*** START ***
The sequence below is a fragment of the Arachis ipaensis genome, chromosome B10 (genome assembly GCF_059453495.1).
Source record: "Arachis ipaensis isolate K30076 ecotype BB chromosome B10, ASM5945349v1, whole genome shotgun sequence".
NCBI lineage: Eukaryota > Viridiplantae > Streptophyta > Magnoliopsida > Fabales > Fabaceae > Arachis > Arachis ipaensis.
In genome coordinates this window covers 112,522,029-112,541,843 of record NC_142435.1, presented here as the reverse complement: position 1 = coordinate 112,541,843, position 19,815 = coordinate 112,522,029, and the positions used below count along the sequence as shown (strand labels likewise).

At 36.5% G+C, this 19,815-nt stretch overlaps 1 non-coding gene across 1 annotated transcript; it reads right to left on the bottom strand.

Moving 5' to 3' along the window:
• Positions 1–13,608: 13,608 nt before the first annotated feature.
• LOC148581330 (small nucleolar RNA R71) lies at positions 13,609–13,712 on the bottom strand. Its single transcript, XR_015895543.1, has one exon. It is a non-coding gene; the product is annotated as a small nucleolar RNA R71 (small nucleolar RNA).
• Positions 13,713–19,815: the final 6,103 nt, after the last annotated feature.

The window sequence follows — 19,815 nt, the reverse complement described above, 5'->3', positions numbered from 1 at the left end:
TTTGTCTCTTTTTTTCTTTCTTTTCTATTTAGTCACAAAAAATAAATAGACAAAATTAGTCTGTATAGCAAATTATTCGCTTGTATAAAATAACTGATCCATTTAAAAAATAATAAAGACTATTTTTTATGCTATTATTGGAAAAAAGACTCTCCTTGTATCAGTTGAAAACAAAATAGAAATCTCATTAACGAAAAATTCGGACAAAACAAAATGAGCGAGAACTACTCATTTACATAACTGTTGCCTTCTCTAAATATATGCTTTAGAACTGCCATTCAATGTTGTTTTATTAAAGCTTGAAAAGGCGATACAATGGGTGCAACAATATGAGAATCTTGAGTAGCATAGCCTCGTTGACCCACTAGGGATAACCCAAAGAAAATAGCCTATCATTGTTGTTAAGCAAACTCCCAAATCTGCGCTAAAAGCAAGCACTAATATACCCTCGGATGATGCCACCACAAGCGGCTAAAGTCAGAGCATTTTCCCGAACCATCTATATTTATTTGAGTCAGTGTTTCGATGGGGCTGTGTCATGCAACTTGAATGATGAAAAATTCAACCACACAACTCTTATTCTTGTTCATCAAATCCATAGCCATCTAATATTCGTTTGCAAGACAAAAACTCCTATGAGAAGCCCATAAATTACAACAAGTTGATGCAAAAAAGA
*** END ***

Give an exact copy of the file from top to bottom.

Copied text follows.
The sequence below is a fragment of the Arachis ipaensis genome, chromosome B10 (genome assembly GCF_059453495.1).
Source record: "Arachis ipaensis isolate K30076 ecotype BB chromosome B10, ASM5945349v1, whole genome shotgun sequence".
NCBI lineage: Eukaryota > Viridiplantae > Streptophyta > Magnoliopsida > Fabales > Fabaceae > Arachis > Arachis ipaensis.
In genome coordinates this window covers 112,522,029-112,541,843 of record NC_142435.1, presented here as the reverse complement: position 1 = coordinate 112,541,843, position 19,815 = coordinate 112,522,029, and the positions used below count along the sequence as shown (strand labels likewise).

At 36.5% G+C, this 19,815-nt stretch overlaps 1 non-coding gene across 1 annotated transcript; it reads right to left on the bottom strand.

Moving 5' to 3' along the window:
• Positions 1–13,608: 13,608 nt before the first annotated feature.
• LOC148581330 (small nucleolar RNA R71) lies at positions 13,609–13,712 on the bottom strand. Its single transcript, XR_015895543.1, has one exon. It is a non-coding gene; the product is annotated as a small nucleolar RNA R71 (small nucleolar RNA).
• Positions 13,713–19,815: the final 6,103 nt, after the last annotated feature.

The window sequence follows — 19,815 nt, the reverse complement described above, 5'->3', positions numbered from 1 at the left end:
TTTGTCTCTTTTTTTCTTTCTTTTCTATTTAGTCACAAAAAATAAATAGACAAAATTAGTCTGTATAGCAAATTATTCGCTTGTATAAAATAACTGATCCATTTAAAAAATAATAAAGACTATTTTTTATGCTATTATTGGAAAAAAGACTCTCCTTGTATCAGTTGAAAACAAAATAGAAATCTCATTAACGAAAAATTCGGACAAAACAAAATGAGCGAGAACTACTCATTTACATAACTGTTGCCTTCTCTAAATATATGCTTTAGAACTGCCATTCAATGTTGTTTTATTAAAGCTTGAAAAGGCGATACAATGGGTGCAACAATATGAGAATCTTGAGTAGCATAGCCTCGTTGACCCACTAGGGATAACCCAAAGAAAATAGCCTATCATTGTTGTTAAGCAAACTCCCAAATCTGCGCTAAAAGCAAGCACTAATATACCCTCGGATGATGCCACCACAAGCGGCTAAAGTCAGAGCATTTTCCCGAACCATCTATATTTATTTGAGTCAGTGTTTCGATGGGGCTGTGTCATGCAACTTGAATGATGAAAAATTCAACCACACAACTCTTATTCTTGTTCATCAAATCCATAGCCATCTAATATTCGTTTGCAAGACAAAAACTCCTATGAGAAGCCCATAAATTACAACAAGTTGATGCAAAAAAGA